Friday, January 22, 2010

Aayirththil Oruvan (2010)

If you have not watched Aayirthail Oruvan (One in a thousand), or if you are considering this movie for a weekend, then step back. Trust me, there is so much more productive work that can be done in those three hours instead of wasting your time on this one.

While the concept was good, the execution was poor. It seemed more like a draft version rather than a finished product. Nevertheless, this fantasy-adventure is claimed to be the first one of its kind in Tamil cinema.

In the war between the Cholas and the Pandyas, the former is defeated and retreats into an unknown place along with the Pandya's prized idol, an hierloom. No one knows of the Cholas whereabouts. However the Pandya's legacy lives on in the form of Anitha Pandyan (Reema Sen), the Intelligence Officer (who relies more on her physical attributes), who is all set on an expedition with other members of the Pandya family to hunt down the Cholas through any means, retrieve the idol and end the latter's dynasty. She ropes in Lavanya Chandramouli (Andrea Jeremiah), the estranged daughter of the famed archaeologist/historian, Chandramouli (Prathap Pothan), who goes missing during his mission of finding the Cholas . Anitha uses Lavanya to interpret Chandramouli's findings and lead them to their goal.

The story really sounds interesting and makes you sit up. But as the movie progresses, you soon realise that you have to brace yourself for some agonizing hours with a badly misdirected venture. There are huge - on the face errors, that makes your stomach cringe.

For instance, the temple tower shown in the movie is only seen in north India and does not conform to the south Indian architectural style. Afterall, the shots were filmed in Jaisalmer.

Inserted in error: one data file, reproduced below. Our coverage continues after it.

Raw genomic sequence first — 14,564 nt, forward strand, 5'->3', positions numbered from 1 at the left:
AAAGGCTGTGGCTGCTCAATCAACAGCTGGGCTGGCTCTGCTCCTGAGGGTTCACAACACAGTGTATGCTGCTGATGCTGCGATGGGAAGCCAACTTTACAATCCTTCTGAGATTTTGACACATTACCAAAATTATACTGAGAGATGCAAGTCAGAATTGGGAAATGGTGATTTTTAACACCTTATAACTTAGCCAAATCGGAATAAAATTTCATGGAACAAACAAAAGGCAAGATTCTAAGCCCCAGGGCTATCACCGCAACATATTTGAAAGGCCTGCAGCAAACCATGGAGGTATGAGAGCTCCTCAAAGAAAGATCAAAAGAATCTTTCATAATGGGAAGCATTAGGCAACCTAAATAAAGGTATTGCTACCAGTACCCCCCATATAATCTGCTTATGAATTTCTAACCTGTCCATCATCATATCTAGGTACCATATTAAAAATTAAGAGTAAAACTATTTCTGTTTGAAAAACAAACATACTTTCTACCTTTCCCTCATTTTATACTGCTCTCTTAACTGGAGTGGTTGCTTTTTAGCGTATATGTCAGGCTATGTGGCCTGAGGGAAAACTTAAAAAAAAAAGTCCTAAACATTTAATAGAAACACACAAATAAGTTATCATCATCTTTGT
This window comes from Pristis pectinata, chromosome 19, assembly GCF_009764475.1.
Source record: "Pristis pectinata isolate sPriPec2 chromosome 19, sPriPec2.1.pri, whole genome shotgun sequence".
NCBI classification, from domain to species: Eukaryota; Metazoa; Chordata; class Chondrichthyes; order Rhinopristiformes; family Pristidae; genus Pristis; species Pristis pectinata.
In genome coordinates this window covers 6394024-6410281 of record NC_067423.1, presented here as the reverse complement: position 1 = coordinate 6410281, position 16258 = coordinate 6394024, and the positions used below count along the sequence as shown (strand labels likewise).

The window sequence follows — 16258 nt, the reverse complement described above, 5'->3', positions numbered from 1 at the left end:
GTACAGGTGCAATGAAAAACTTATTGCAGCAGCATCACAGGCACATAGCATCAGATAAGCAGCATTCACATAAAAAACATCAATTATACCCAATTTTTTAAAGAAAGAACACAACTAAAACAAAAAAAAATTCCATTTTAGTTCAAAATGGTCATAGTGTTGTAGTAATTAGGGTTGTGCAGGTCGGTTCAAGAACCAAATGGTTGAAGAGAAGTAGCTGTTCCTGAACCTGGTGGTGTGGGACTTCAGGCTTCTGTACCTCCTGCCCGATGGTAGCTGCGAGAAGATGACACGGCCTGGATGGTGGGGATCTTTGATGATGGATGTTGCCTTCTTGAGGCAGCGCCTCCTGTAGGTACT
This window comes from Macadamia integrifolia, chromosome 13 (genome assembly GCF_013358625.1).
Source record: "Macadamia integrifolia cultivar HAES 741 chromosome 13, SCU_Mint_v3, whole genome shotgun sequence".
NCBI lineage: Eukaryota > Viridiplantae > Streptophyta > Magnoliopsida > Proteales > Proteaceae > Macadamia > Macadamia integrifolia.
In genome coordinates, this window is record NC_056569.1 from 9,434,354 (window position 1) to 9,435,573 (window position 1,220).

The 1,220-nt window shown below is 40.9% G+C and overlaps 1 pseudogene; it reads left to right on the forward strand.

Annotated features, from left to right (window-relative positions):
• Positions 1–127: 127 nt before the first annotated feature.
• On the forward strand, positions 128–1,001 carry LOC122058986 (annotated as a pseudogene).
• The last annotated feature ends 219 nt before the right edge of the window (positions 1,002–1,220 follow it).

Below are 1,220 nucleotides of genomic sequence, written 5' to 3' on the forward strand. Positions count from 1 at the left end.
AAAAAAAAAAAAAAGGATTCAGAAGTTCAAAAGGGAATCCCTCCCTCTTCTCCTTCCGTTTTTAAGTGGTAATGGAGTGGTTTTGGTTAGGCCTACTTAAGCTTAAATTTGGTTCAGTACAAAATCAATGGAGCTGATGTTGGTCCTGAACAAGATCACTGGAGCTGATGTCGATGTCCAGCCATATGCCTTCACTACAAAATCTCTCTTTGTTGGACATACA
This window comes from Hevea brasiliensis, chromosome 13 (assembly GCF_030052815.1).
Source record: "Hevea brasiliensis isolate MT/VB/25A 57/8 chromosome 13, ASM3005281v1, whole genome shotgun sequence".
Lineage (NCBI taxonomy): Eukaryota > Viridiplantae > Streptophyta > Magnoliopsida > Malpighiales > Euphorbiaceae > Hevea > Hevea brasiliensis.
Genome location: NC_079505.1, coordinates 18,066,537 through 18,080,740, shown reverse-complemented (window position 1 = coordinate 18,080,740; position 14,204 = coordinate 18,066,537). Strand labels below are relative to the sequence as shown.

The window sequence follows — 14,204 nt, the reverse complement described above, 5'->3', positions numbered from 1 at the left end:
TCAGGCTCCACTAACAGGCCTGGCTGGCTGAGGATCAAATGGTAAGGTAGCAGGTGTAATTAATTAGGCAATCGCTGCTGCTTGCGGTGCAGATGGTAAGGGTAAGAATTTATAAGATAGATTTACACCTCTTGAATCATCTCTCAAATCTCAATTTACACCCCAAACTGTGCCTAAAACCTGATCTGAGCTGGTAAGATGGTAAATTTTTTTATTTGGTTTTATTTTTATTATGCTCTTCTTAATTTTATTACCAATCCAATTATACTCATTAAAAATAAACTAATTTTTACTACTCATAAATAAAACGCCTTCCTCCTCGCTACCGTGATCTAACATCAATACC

The graphics used in the movie are outrageously blatant and stands out embarrassingly. To make matters worse, the artist who has given the voice over for Reema Sen exhibited poor diction and lacked the impact while delivering dialogues required for a period drama. Moreover, the voice sync was completely out of sync. So you actually have clear shots where Reema is mouthing the scenes, while the voice follows at its own pace.

Reema tries really hard to act and look like the avenging princess, but really fails to make the cut, simply because she looks too forced and artificial. This is possibly because she was more focused on her costume rather than concentrating on her role. If she could weave in some grace into her body language, that would be a great bonus for the viewers.
Andrea unfortunately has very limited scope in the movie and Prathap Pothan's talent was absolutely wasted. The only saving grace in this three hour ordeal is Karthi Shivakumar, who has a natural flair for acting and his career as an actor looks absolutely promising.
Parthiban deserves special mention for his excellent performance in a short, but pivotal role as a the Chola King.

G.V. Prakash needs to pay more attention to the musical compositions and work on the appropriate musical elements that enhances the theme and mental make-up of the movie. The musical score on the whole was certainly a let down even though one or two numbers were good.

To cut it short, you can give this movie a big fat miss.

5 comments:

Nothings Aplenty said...

should i list the errors here or in a mail? :P

AquaM said...

Im not scared! Go ahead. List it. Publish it!
Jai Hind
- AquaM

Nothings Aplenty said...

:D i see you've already attempted correcting :D

AquaM said...

err...yes.

Anonymous said...

nice movie which shows hard work...........